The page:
The GDPR will be introducing significant protective measures for children’s personal information. A child in the UK will be defined as under the age of 13. Therefore, any personal data, pertaining to children, being collected by your organisation will require parental consent for that data to be lawfully used.

An important point here is that any consent must be verifiable and any privacy notices aimed at children must be written in language that children can fully understand without any ambiguity.

Data breach

Your organisation must ensure that it has the correct procedures and processes in place to report a breach, investigate the breach and fully document the breach.

Failure to formally report a breach to the ICO (UK) can result in a fine as well as a fine for the actual breach.

Data Protection Impact Assessments and Data Protection by Design

Please refer to the ICO for guidance in these areas or work with a consultancy like ourselves to assist your organisation.

Data Protection Officers

Your organisation should put into place a Data Protection Officer or a company such as the D.P.C.S ( to take responsibility of all data protection and compliance matters. Ideally this role should be at a senior level and dependent on the size of the organisation at board level.

International matters

On the basis that your organisation works at an international level, your organisation should ensure that it fully understands what supervisory authority it comes under.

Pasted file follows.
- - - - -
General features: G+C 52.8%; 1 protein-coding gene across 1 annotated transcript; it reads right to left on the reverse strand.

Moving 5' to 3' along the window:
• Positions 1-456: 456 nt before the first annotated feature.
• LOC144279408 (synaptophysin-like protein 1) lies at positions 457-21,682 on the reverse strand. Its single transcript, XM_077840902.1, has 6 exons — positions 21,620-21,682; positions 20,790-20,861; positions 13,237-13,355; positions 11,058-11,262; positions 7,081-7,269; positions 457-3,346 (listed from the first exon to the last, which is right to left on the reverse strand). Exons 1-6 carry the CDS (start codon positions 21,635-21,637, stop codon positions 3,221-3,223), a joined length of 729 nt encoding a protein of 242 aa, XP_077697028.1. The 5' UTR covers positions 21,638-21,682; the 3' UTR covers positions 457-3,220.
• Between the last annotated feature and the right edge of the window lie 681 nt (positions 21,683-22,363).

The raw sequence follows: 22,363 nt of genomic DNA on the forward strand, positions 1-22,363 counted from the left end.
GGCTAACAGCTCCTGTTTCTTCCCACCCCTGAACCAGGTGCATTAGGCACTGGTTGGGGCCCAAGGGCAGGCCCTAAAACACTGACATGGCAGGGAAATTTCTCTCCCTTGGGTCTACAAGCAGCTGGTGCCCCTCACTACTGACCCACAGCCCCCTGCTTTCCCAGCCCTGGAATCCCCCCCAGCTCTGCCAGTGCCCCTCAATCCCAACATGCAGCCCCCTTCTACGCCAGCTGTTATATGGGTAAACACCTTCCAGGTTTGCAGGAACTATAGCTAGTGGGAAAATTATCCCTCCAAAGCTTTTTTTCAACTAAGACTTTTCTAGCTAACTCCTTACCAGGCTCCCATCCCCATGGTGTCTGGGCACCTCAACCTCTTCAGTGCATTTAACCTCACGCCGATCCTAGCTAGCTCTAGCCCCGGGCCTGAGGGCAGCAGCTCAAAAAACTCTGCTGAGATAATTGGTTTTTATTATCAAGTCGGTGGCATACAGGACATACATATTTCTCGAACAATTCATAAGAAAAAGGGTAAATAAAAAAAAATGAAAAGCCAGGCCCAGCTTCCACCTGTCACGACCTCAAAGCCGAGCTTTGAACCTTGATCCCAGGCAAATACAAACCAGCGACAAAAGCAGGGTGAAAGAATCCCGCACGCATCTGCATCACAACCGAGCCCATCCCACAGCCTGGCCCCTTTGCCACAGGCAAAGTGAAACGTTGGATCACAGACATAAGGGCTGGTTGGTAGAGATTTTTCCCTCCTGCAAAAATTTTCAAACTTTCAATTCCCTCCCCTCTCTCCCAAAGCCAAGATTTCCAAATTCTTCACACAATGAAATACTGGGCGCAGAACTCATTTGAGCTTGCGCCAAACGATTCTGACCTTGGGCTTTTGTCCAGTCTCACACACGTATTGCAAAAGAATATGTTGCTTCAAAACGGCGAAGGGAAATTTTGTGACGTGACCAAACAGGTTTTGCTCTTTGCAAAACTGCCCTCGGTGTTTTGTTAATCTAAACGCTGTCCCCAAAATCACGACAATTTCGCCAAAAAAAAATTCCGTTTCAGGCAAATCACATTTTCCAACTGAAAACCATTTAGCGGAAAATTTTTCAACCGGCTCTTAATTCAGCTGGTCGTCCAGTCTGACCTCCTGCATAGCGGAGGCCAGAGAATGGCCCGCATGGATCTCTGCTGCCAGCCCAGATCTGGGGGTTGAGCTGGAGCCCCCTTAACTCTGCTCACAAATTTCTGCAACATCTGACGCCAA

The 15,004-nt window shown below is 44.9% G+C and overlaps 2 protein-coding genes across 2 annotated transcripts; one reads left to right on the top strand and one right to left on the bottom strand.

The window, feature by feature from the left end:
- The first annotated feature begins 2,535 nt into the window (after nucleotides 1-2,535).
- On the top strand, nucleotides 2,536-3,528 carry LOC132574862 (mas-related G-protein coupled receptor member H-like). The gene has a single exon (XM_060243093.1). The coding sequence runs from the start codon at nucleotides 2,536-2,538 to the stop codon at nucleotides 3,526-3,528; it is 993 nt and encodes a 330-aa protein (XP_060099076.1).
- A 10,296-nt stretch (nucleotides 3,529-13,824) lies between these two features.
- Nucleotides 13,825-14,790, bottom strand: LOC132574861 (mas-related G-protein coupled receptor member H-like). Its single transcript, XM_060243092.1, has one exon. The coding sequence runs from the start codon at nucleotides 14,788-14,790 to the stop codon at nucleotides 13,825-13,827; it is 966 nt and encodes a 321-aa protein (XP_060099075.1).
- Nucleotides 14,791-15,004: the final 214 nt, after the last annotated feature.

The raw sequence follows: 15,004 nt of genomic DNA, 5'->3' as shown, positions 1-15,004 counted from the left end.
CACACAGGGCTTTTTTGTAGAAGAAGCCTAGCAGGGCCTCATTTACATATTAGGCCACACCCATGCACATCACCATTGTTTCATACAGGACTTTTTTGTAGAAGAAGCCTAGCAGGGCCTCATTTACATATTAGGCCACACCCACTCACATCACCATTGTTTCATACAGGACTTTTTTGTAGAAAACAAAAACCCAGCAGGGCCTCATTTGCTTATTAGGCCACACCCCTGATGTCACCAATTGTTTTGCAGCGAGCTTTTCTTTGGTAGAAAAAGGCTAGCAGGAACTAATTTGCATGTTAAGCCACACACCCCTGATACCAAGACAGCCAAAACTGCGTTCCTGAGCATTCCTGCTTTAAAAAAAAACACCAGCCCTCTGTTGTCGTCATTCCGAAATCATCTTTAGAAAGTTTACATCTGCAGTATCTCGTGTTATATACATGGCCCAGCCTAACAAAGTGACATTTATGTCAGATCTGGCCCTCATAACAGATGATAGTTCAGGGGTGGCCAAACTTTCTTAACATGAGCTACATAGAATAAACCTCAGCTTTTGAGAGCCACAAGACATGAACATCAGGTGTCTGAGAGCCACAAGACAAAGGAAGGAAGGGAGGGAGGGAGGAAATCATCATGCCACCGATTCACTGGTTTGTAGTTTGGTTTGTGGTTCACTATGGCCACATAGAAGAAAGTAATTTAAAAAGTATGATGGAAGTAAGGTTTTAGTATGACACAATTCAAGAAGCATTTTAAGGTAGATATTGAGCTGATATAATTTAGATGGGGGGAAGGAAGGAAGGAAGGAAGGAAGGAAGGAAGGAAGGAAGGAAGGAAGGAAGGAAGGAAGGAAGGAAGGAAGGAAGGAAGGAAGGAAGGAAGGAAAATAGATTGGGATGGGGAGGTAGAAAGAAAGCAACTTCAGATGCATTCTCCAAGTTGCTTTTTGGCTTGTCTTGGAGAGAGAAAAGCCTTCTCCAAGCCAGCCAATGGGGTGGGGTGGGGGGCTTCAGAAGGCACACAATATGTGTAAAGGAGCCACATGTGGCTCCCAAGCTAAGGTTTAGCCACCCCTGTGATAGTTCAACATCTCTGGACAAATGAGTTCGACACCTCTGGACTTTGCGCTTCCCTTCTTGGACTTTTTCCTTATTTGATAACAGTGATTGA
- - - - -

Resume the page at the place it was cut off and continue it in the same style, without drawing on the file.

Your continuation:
Q: What are the ongoing commitments and how will this evolve?

A: There are six key principles that underpin the GDPR:

  1. Personal data must be processed lawfully, fairly and transparently
  2. Personal data can only be collected for specified, explicit and legitimate purposes
  3. Personal data must be adequate, relevant, and limited to what is necessary for processing
  4. Personal data must be accurate and kept fully up to date
  5. Personal data must be kept in a form such that the data subject can be identified only as long as is necessary for processing
  6. Personal data must be processed in a manner that ensures its security

Failure to comply with any of the above key principles will be considered a breach. It will be the sole responsibility of the Data Protection Officer and the Data Controller to ensure the above principles continue to be measured and evolve in relation to your company’s evolution.

Q: What additional advice are you able to offer?

A: GDPR is a terrifying prospect. It will have a significant impact on all organisations, how they gather data and how that data is organised. GDPR is backed with the very real threat of some substantial fines.

GDPR writes a business case for itself not meeting this regulation will cause not just reputational damage but loss of clients, loss of revenue, sanctions and a fine that can be up to 4% of a company’s annual worldwide turnover or €20m (whichever is higher).

This Regulation is not something that can be ignored with the hope of not being breached. It will become UK legislation despite BREXIT. Companies must therefore begin to put measures in place to comply with GDPR. A programme will be needed to implement GDPR.

Organisations that adhere to GDPR and can evidence it will have a greater advantage once GDPR becomes legislation in the UK.

For full details of Robert’s ‘How the New General Data Privacy Legislation (GDPR) Will Affect your Recruitment Processes‘ presentation and for details of our full agenda, click here.